Gupta Lab

Researching the bidirectional interactions between the brain and the gut in shaping health and disease

Illustration of brain and gut
Dr. Arpana Gupta seated by monitors

About Us

Dr. Gupta’s research aims to bring a systems biology-based, comprehensive understanding of the pathophysiology underlying human obesity and the cluster of obesity-related conditions known as metabolic syndrome.

Sex and Race Differences

One barrier to progress in developing effective treatments for obesity may be the inconsistent consideration of sex and race differences in the underlying mechanisms.

Illustration of various racial profile silhouettes
Little boy crying

Environmental Influences

Psychosocial, cultural and environmental challenges, such as adverse childhood experiences, acculturation, neighborhood safety, family environment, and socioeconomic status heighten stress-related biological and behavioral pathways that increase the vulnerability to disease-promoting behaviors.

Latest News

An image of the brain

Men and women have different obesity drivers, pointing to the need for tailored interventions

A new study from UCLA researchers finds sex-specific brain signals that appear to confirm that different drivers lead men and women to develop obesity.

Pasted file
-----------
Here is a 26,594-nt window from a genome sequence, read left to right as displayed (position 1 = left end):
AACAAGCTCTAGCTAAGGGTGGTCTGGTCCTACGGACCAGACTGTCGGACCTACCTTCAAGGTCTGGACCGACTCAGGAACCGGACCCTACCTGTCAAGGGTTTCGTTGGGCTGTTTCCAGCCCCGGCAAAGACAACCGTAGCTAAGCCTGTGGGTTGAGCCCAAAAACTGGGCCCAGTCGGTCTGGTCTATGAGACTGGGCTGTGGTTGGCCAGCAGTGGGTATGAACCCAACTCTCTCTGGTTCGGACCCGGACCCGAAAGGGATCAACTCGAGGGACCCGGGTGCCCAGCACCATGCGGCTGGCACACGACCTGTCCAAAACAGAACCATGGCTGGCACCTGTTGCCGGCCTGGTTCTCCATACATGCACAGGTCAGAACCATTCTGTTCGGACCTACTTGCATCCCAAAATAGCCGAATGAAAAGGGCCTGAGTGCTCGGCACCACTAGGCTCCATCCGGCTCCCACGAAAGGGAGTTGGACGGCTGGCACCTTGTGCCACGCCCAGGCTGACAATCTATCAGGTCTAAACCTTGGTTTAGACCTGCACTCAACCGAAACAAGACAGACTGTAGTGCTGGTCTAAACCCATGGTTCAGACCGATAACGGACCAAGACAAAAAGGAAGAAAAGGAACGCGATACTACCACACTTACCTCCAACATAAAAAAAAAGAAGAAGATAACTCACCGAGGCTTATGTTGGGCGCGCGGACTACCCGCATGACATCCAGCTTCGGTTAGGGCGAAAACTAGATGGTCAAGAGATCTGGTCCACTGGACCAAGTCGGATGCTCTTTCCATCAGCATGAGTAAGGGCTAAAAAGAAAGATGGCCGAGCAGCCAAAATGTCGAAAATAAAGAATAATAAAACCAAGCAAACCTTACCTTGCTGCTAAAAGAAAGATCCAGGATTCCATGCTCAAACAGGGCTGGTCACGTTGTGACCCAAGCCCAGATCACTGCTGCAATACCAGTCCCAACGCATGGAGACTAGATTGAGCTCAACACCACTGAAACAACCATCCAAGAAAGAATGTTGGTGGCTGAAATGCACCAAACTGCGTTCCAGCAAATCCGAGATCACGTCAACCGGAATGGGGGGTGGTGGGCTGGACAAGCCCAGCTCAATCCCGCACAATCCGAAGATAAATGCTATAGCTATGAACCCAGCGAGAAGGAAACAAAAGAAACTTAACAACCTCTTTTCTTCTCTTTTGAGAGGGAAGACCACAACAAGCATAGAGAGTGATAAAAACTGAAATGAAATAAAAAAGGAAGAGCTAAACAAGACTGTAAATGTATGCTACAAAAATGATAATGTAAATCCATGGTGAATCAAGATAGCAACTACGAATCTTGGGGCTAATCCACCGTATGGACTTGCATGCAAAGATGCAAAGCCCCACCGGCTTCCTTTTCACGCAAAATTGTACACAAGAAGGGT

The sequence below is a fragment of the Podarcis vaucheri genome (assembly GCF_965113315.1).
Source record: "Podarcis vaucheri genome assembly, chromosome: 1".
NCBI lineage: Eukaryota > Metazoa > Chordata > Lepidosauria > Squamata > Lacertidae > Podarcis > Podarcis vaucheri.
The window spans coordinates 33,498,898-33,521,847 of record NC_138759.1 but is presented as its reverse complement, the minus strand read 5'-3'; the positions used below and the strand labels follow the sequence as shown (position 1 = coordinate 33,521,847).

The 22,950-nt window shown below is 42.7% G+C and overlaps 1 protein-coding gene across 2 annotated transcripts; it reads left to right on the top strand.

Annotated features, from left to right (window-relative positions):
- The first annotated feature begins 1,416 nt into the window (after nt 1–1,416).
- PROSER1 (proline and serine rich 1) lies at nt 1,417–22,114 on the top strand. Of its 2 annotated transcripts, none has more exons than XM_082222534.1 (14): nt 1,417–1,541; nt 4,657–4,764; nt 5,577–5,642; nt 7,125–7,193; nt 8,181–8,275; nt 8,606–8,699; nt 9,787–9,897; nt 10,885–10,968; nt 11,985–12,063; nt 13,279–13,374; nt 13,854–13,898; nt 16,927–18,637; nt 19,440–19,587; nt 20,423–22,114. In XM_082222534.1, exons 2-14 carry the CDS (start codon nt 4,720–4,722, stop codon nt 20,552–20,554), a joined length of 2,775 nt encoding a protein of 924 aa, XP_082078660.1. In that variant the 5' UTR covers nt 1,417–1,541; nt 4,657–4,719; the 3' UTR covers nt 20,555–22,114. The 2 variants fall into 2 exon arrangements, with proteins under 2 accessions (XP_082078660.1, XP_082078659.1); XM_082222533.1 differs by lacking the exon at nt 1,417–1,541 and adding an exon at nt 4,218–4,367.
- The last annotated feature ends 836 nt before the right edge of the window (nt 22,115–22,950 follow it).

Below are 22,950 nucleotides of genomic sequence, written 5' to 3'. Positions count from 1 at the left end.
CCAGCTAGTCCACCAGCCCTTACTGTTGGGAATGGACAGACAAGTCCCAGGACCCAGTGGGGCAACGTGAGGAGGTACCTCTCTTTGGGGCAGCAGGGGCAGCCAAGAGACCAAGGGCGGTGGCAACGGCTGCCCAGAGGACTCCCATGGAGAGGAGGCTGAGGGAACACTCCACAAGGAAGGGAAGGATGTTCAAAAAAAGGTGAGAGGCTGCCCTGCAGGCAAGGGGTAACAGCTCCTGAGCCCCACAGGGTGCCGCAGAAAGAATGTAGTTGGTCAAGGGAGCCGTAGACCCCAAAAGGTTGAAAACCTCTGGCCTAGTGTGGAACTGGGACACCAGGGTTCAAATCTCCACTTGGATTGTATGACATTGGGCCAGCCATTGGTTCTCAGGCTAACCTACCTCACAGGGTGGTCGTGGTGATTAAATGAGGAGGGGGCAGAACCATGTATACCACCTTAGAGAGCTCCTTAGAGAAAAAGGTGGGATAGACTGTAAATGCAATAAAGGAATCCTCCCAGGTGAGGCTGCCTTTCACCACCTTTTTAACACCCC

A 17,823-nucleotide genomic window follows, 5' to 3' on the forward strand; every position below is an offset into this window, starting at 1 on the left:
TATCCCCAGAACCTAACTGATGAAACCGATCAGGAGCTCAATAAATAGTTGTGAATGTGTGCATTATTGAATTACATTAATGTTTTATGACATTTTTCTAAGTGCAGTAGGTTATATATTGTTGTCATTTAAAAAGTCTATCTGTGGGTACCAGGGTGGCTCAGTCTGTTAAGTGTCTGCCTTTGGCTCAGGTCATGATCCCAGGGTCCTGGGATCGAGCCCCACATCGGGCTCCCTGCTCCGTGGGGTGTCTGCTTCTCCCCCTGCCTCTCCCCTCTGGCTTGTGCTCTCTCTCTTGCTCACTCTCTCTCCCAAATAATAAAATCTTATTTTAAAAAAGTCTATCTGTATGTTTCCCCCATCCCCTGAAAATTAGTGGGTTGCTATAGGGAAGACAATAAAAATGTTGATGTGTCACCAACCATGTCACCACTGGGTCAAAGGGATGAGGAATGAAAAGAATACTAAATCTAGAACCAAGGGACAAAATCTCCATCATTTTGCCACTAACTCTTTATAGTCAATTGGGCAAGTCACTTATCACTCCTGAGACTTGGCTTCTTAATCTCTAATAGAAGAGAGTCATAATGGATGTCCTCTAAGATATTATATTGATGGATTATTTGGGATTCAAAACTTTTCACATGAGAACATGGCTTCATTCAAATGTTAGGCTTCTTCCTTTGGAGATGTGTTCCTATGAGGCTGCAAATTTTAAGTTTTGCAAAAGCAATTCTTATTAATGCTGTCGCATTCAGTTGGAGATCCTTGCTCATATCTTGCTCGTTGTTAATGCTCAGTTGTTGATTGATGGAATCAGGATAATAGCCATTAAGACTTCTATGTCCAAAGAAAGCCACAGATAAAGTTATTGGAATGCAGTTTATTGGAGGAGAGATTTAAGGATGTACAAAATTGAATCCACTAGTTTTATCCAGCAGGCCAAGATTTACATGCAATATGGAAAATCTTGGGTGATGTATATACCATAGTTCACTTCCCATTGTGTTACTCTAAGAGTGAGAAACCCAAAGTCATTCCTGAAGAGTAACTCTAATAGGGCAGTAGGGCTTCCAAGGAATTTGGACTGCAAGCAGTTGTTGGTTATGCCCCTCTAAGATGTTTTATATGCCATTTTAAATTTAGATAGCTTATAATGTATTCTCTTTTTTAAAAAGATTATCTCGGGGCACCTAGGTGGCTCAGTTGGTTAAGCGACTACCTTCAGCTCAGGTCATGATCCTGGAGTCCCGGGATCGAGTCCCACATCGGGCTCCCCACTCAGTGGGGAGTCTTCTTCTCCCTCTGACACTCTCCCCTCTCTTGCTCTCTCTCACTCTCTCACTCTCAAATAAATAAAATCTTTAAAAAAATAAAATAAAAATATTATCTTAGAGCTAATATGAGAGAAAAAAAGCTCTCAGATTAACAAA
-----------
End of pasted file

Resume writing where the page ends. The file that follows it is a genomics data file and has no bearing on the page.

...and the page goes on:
Research featured on TODAY Show on how brains impact weight gain in men and women differently

Advanced brain scans are revealing the differences in how men and women gain weight and how that can impact our eating habits. This research has huge implications for treatment. Emotion regulation techniques, mood and vulnerability factors for women, which may not be as pertinent variables to highlight when implementing obesity-interventions for men, should be considered.

Colored Woman

Everyday experiences of racism can impact your brain-gut microbiome

It’s been proven that experiencing systematic racism negatively affects one’s mental health. But it can also lead to diseases associated with inflammation, such as rheumatoid arthritis and autoimmune inflammatory disease, according a recent study published in Biological Psychiatry.